We have three weekly storytimes designed for a variety of ages. Baby Storytime, designed for those under 18 months, is available every Monday at 10:30am. Toddler Storytime, for those ages 18 months-3 years, is every Wednesday at 10:30am. Family Storytime, designed for children of all ages, is every Thursday at 10:30am. We are also very happy to offer Family Storytime the second Saturday of every month at 10:30am.

    PAWS to Read is a fantastic program for children of all ages to have the opportunity to read to one of our trained therapy dogs, Maggie and Murphy. This program is every Monday from 6:30-7:30 pm.

    Young at Art is available every Wednesday right after Toddler Storytime from 11:00-11:30 am for children ages 2-5. This program is a child-led, process art experience with different projects each week, utilizing different media including paint, crayon, markers, glue, clay, and recycled materials.

    LEGO Club is one of our most popular programs. This all-ages program is every Wednesday from 4:00-5:30 pm. We have tons of LEGOs of all kinds available for you to build a special creation. When you are finished, we will exhibit your design in our display case for a week!

    Finally, if you are 12 or under, check out our Hooked on Books book club for kids! Every second Friday of the month from 4:00-5:00 pm we meet to discuss our favorite books we've been reading over tasty snacks, to be followed by fun games. Regular book club members will also get customized book recommendations each month!

    For questions about any of these programs, please call the Aboite Branch at 260-421-1310. We hope to see you soon!
    by Becky C | Jul 27, 2018
    Ever wonder what library staff like to read?  Wonder no more!  Here's a quick look at some books we've enjoyed this month.  Click on a book cover to read a summary and check availability — it’s as easy as that!

    General Fiction
    How to Walk Away  Florida   How to Paint a Dead Man
     One Less Problem Without You  The Ninth Hour  House Rules
     The Chilbury Ladies Choir  The Guernsey Literary and Potato Peel Society  Frankenstein
     The Goldfinch  Tell the Machine Goodnight  

    The Outsider    


     End Game Ill Will   The Woman in the Window
     A Taste for Vengeance  The Sweetness at the Bottom of the Pie  

    In His Hands  Love and Other Words  

    Science Fiction/Fantasy

    The Hitchhikers Guide to the Galaxy  Ashes  Persepolis Rising
     Ka  Ivory and Bone  Mistborn
     All Systems Red  Artificial Condition  

    Young Adult
    The Poet X Children of Blood and Bone   My Plain Jane


    Adventure According to Humphrey  Paddington Bear in the Garden   

    Graphic Novels
    My Boyfriend Is A Bear  Nimona   

    Want more recommendations?  Click here for previous What We're Reading posts. 

    Please let us know what books you've been reading that you've really enjoyed.  We're always looking for our next great read!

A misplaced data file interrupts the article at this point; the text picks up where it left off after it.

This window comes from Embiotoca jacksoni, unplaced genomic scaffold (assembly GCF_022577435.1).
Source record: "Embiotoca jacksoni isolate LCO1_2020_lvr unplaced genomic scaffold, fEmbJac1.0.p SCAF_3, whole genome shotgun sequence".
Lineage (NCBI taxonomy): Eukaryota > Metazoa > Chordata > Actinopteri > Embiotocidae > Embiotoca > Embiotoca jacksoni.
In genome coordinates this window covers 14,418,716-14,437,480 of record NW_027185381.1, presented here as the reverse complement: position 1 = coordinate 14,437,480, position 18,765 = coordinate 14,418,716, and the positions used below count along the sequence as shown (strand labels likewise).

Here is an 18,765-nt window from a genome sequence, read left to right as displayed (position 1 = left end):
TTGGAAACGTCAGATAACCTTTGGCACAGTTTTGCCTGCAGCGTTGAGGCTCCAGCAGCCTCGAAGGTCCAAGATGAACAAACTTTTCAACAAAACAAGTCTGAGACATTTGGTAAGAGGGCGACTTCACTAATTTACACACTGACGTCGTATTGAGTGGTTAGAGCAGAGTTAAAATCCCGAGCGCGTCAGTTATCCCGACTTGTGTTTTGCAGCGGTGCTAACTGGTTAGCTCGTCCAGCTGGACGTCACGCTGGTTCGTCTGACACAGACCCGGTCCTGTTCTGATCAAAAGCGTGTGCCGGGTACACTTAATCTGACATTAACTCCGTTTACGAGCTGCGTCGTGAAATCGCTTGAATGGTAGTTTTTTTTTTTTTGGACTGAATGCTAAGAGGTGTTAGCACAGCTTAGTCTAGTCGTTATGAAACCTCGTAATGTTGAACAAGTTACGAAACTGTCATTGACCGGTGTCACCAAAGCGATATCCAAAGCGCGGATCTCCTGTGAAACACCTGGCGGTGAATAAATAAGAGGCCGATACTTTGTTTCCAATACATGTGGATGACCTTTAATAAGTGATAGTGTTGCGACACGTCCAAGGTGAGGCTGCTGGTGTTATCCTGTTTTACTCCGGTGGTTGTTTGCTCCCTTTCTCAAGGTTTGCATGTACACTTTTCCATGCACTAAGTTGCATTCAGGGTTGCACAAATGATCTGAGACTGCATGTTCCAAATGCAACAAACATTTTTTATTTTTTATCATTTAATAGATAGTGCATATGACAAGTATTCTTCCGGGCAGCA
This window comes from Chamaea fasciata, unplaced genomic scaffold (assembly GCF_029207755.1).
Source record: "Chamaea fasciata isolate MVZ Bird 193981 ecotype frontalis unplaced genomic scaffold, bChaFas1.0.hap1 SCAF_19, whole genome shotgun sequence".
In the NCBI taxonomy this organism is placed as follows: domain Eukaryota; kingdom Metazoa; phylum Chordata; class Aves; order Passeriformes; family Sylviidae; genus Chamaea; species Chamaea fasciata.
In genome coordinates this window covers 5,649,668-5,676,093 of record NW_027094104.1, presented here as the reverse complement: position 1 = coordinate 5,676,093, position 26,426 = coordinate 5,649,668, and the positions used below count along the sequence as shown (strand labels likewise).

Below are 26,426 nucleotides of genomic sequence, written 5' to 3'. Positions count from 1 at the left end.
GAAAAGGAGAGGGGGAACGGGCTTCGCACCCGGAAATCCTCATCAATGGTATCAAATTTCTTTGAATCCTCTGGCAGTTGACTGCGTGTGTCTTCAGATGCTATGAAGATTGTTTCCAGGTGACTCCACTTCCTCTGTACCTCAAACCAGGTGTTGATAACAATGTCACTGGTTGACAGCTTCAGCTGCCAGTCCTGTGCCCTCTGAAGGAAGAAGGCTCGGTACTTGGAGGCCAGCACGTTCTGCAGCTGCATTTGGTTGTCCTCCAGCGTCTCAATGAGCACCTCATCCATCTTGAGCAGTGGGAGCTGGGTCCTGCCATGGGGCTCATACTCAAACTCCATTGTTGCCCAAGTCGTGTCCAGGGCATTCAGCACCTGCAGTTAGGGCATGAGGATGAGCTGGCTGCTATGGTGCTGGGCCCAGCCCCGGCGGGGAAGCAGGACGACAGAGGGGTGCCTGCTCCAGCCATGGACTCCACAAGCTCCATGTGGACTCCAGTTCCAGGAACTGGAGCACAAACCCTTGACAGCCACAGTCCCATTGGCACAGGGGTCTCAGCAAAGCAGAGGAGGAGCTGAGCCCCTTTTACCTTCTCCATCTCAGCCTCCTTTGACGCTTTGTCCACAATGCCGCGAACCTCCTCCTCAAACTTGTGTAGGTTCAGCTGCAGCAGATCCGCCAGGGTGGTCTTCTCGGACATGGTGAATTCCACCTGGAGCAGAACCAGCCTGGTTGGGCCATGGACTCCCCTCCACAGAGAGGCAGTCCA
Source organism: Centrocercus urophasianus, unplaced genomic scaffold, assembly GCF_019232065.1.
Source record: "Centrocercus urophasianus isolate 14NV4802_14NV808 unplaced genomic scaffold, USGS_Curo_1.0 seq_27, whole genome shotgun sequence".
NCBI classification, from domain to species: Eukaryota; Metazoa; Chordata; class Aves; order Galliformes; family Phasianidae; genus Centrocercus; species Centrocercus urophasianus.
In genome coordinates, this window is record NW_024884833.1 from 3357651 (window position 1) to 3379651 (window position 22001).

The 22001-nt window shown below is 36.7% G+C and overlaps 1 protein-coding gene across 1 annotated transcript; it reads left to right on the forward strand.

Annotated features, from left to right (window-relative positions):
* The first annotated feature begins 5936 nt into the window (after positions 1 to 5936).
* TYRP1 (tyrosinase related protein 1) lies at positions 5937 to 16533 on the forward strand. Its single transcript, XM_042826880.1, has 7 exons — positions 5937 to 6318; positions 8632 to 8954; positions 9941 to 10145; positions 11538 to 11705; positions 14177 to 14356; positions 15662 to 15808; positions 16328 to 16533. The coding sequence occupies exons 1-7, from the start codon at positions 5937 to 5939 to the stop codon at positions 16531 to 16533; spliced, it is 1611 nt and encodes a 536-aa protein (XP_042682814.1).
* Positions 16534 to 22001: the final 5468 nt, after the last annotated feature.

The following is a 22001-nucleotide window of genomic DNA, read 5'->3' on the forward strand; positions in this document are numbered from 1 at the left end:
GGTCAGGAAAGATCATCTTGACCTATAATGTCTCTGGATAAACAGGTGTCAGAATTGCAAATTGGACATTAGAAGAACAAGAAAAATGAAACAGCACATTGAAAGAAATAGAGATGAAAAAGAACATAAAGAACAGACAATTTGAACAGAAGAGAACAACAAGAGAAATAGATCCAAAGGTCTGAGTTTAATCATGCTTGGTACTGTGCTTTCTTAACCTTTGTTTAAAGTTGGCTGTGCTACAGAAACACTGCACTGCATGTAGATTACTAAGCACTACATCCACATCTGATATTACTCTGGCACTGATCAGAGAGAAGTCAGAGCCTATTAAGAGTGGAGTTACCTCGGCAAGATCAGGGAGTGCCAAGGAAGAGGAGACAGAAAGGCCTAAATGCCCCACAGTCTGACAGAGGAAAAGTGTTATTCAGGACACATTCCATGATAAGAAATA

Becky CBecky likes to read … A LOT. When she’s not reading, she likes to pretend that she can garden. Her favorite books are The Spellman Files by Lisa Lutz and The Invisible Library by Genevieve Cogman..
    by Becky C | Jul 27, 2018
    Ever wonder what library staff like to read?  Wonder no more!  Here's a quick look at some books we've enjoyed this month.  Click on a book cover to read a summary and check availability — it’s as easy as that!

     Best Cook in the World  The Boys in the Boat  Look Alive Out There
     Midnight in Peking  The Jesuit Guide to Almost Everything  How to Change Your Mind
     Spook  The Order of Time  Calypso
       The Glass Castle  

    Want more recommendations?  Click here for previous What We're Reading posts. 

    Please let us know what books you've been reading that you've really enjoyed.  We're always looking for our next great read!

    Becky CBecky likes to read … A LOT. When she’s not reading, she likes to pretend that she can garden. Her favorite books are The Spellman Files by Lisa Lutz and The Invisible Library by Genevieve Cogman..
    by Cindy H | Jul 27, 2018
    The Aboite Branch has two fantastic programs for teens that you will not want to miss.

    Pages, Pixels, and Pizza is the first Thursday of every month from 7:00-8:00 pm. Bring favorite books, movies, music, and/or video games to discuss over delicious pizza. After the discussion, we play fun games on our new Nintendo Switch console. It is a great time to hang out with cool people and make new friends.

    On the third Thursday of each month from 7:00-8:30 pm check out our Dungeons, Dragons, and Donuts program. This program is a beginners introduction to tabletop gaming. Our Dungeon Master will guide us on adventures based purely in our own imaginations. Bonus, we have lots of yummy baked goods.

    At both programs we always make sure to have gluten-free options available for those with allergies or sensitivities. If you have any questions about these or other youth programs, please feel free to call Cindy, Youth Librarian at the Aboite Branch, at 260-421-1310. We hope to see you soon!
    by Dawn S | Jul 26, 2018
    I know it's July, but at some point your mind is going to wonder to the months ahead. Maybe a school supply commercial will make you think about next school year, or an arctic blast from the AC will make you think about winter.

    So, when you're thinking about the months ahead, just know that your librarians are busy planning and organizing too! In fact, our September library programs are already on our online calendar.